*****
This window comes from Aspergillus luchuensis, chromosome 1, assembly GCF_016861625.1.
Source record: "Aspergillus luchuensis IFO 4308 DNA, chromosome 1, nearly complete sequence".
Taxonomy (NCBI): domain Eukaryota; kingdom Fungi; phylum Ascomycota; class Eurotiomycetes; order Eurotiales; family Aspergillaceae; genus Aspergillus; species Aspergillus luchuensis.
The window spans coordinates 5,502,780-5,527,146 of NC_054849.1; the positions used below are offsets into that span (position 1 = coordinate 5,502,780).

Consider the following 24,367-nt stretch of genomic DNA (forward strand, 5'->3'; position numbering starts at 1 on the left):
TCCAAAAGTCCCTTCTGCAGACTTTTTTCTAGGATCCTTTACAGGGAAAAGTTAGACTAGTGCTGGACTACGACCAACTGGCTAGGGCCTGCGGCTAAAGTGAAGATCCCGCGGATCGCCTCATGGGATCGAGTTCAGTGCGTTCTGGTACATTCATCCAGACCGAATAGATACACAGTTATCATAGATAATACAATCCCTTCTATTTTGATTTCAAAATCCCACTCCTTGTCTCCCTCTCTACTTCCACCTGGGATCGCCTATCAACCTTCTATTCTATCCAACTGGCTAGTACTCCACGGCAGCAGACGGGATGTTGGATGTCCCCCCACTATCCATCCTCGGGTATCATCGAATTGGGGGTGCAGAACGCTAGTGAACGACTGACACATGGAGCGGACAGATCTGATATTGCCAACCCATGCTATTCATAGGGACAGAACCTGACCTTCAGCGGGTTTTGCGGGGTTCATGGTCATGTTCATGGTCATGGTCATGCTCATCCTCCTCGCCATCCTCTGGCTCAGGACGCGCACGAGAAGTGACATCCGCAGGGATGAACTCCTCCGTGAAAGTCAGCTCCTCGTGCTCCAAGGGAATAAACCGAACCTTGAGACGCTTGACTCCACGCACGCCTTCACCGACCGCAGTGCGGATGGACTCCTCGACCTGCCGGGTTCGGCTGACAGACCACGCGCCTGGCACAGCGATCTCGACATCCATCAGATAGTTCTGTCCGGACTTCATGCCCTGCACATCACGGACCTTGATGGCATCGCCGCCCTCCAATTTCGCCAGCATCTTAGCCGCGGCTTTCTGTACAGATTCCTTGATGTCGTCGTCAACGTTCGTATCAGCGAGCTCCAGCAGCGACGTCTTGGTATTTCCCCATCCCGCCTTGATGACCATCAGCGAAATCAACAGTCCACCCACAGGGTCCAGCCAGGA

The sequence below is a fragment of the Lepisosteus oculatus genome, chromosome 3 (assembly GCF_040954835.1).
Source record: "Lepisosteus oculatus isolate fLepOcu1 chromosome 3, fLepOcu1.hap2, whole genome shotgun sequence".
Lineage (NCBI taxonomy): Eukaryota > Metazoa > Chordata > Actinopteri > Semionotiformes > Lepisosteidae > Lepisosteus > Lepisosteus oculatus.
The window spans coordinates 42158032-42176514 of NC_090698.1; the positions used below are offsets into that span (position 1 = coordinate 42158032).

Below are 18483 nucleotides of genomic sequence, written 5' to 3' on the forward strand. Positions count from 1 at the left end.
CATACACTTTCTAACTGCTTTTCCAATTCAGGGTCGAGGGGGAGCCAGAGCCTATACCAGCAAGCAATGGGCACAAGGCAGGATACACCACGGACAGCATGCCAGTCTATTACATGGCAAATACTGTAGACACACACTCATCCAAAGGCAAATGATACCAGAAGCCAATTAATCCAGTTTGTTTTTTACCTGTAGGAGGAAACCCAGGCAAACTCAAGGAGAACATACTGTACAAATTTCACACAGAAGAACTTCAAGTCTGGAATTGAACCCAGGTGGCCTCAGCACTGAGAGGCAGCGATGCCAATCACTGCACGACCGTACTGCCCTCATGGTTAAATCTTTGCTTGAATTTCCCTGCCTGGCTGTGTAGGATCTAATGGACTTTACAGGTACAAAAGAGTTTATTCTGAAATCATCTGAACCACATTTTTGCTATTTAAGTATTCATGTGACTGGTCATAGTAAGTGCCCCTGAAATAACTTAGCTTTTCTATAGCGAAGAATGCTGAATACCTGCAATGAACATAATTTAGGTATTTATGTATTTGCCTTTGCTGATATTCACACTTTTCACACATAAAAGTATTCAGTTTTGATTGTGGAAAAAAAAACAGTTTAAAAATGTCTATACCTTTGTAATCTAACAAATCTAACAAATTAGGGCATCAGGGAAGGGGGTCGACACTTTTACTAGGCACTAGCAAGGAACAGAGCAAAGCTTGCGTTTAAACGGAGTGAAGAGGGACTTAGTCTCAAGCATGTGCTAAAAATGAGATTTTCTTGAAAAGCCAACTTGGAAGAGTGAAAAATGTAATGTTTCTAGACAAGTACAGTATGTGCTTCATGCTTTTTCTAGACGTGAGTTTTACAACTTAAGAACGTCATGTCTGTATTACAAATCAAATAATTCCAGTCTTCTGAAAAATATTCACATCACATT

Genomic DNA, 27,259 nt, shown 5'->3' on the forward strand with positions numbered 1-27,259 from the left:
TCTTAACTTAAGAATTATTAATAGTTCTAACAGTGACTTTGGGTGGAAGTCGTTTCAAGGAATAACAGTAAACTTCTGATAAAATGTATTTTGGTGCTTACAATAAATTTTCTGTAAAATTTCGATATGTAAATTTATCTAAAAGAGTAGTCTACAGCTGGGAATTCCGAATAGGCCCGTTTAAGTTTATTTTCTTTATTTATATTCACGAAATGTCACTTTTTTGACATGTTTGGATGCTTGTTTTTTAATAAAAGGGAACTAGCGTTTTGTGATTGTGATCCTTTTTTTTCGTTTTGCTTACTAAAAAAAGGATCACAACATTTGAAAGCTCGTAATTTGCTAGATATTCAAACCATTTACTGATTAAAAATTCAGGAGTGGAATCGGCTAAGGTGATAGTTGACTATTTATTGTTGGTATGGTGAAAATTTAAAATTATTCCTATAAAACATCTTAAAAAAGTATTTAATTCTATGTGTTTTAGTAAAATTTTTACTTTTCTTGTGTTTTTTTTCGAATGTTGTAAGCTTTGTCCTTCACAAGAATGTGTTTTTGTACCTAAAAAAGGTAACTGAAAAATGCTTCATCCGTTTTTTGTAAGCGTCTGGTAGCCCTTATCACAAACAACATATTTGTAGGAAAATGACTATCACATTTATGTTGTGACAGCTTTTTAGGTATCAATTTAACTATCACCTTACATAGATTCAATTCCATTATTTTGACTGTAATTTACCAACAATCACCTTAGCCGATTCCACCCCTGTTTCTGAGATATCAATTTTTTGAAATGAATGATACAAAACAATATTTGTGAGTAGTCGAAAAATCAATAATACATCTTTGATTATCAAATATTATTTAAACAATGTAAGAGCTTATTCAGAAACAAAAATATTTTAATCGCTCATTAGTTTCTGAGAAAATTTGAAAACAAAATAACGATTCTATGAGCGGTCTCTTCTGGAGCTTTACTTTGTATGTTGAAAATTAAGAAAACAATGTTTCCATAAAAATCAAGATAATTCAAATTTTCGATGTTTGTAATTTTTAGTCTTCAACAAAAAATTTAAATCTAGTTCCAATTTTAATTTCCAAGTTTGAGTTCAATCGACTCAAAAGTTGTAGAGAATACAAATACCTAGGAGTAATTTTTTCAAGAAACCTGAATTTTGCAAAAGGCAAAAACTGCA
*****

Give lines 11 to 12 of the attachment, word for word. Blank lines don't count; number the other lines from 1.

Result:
Below are 18483 nucleotides of genomic sequence, written 5' to 3' on the forward strand. Positions count from 1 at the left end.
CATACACTTTCTAACTGCTTTTCCAATTCAGGGTCGAGGGGGAGCCAGAGCCTATACCAGCAAGCAATGGGCACAAGGCAGGATACACCACGGACAGCATGCCAGTCTATTACATGGCAAATACTGTAGACACACACTCATCCAAAGGCAAATGATACCAGAAGCCAATTAATCCAGTTTGTTTTTTACCTGTAGGAGGAAACCCAGGCAAACTCAAGGAGAACATACTGTACAAATTTCACACAGAAGAACTTCAAGTCTGGAATTGAACCCAGGTGGCCTCAGCACTGAGAGGCAGCGATGCCAATCACTGCACGACCGTACTGCCCTCATGGTTAAATCTTTGCTTGAATTTCCCTGCCTGGCTGTGTAGGATCTAATGGACTTTACAGGTACAAAAGAGTTTATTCTGAAATCATCTGAACCACATTTTTGCTATTTAAGTATTCATGTGACTGGTCATAGTAAGTGCCCCTGAAATAACTTAGCTTTTCTATAGCGAAGAATGCTGAATACCTGCAATGAACATAATTTAGGTATTTATGTATTTGCCTTTGCTGATATTCACACTTTTCACACATAAAAGTATTCAGTTTTGATTGTGGAAAAAAAAACAGTTTAAAAATGTCTATACCTTTGTAATCTAACAAATCTAACAAATTAGGGCATCAGGGAAGGGGGTCGACACTTTTACTAGGCACTAGCAAGGAACAGAGCAAAGCTTGCGTTTAAACGGAGTGAAGAGGGACTTAGTCTCAAGCATGTGCTAAAAATGAGATTTTCTTGAAAAGCCAACTTGGAAGAGTGAAAAATGTAATGTTTCTAGACAAGTACAGTATGTGCTTCATGCTTTTTCTAGACGTGAGTTTTACAACTTAAGAACGTCATGTCTGTATTACAAATCAAATAATTCCAGTCTTCTGAAAAATATTCACATCACATT